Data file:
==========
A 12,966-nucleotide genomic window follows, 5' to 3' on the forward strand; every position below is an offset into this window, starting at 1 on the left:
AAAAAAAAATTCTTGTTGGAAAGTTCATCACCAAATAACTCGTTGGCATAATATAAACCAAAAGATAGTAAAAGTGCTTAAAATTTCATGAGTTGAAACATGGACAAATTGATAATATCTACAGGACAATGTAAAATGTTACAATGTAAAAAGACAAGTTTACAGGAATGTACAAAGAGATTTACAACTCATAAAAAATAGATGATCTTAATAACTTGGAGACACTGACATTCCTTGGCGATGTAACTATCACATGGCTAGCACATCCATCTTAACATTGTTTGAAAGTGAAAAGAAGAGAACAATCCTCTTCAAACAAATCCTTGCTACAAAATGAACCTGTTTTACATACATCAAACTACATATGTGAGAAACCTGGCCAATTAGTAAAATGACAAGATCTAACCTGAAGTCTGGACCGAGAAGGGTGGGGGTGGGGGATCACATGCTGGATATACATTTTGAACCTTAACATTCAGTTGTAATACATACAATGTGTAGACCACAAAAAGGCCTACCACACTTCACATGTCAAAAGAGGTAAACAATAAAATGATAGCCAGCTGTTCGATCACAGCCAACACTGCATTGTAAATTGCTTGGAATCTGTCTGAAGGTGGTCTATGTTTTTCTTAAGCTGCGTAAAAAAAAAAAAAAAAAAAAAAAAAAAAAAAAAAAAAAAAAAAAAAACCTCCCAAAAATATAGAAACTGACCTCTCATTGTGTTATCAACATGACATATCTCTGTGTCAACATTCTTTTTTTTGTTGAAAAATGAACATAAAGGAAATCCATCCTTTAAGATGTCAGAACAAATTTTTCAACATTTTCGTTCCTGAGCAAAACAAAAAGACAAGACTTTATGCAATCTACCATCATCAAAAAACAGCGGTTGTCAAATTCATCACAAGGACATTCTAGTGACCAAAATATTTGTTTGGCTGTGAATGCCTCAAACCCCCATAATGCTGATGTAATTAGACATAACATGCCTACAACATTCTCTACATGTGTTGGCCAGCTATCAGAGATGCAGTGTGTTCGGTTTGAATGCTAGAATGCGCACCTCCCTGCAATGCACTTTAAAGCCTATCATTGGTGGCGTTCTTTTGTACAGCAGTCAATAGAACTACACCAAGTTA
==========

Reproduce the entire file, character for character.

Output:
A 12,966-nucleotide genomic window follows, 5' to 3' on the forward strand; every position below is an offset into this window, starting at 1 on the left:
AAAAAAAAATTCTTGTTGGAAAGTTCATCACCAAATAACTCGTTGGCATAATATAAACCAAAAGATAGTAAAAGTGCTTAAAATTTCATGAGTTGAAACATGGACAAATTGATAATATCTACAGGACAATGTAAAATGTTACAATGTAAAAAGACAAGTTTACAGGAATGTACAAAGAGATTTACAACTCATAAAAAATAGATGATCTTAATAACTTGGAGACACTGACATTCCTTGGCGATGTAACTATCACATGGCTAGCACATCCATCTTAACATTGTTTGAAAGTGAAAAGAAGAGAACAATCCTCTTCAAACAAATCCTTGCTACAAAATGAACCTGTTTTACATACATCAAACTACATATGTGAGAAACCTGGCCAATTAGTAAAATGACAAGATCTAACCTGAAGTCTGGACCGAGAAGGGTGGGGGTGGGGGATCACATGCTGGATATACATTTTGAACCTTAACATTCAGTTGTAATACATACAATGTGTAGACCACAAAAAGGCCTACCACACTTCACATGTCAAAAGAGGTAAACAATAAAATGATAGCCAGCTGTTCGATCACAGCCAACACTGCATTGTAAATTGCTTGGAATCTGTCTGAAGGTGGTCTATGTTTTTCTTAAGCTGCGTAAAAAAAAAAAAAAAAAAAAAAAAAAAAAAAAAAAAAAAAAAAAAAACCTCCCAAAAATATAGAAACTGACCTCTCATTGTGTTATCAACATGACATATCTCTGTGTCAACATTCTTTTTTTTGTTGAAAAATGAACATAAAGGAAATCCATCCTTTAAGATGTCAGAACAAATTTTTCAACATTTTCGTTCCTGAGCAAAACAAAAAGACAAGACTTTATGCAATCTACCATCATCAAAAAACAGCGGTTGTCAAATTCATCACAAGGACATTCTAGTGACCAAAATATTTGTTTGGCTGTGAATGCCTCAAACCCCCATAATGCTGATGTAATTAGACATAACATGCCTACAACATTCTCTACATGTGTTGGCCAGCTATCAGAGATGCAGTGTGTTCGGTTTGAATGCTAGAATGCGCACCTCCCTGCAATGCACTTTAAAGCCTATCATTGGTGGCGTTCTTTTGTACAGCAGTCAATAGAACTACACCAAGTTA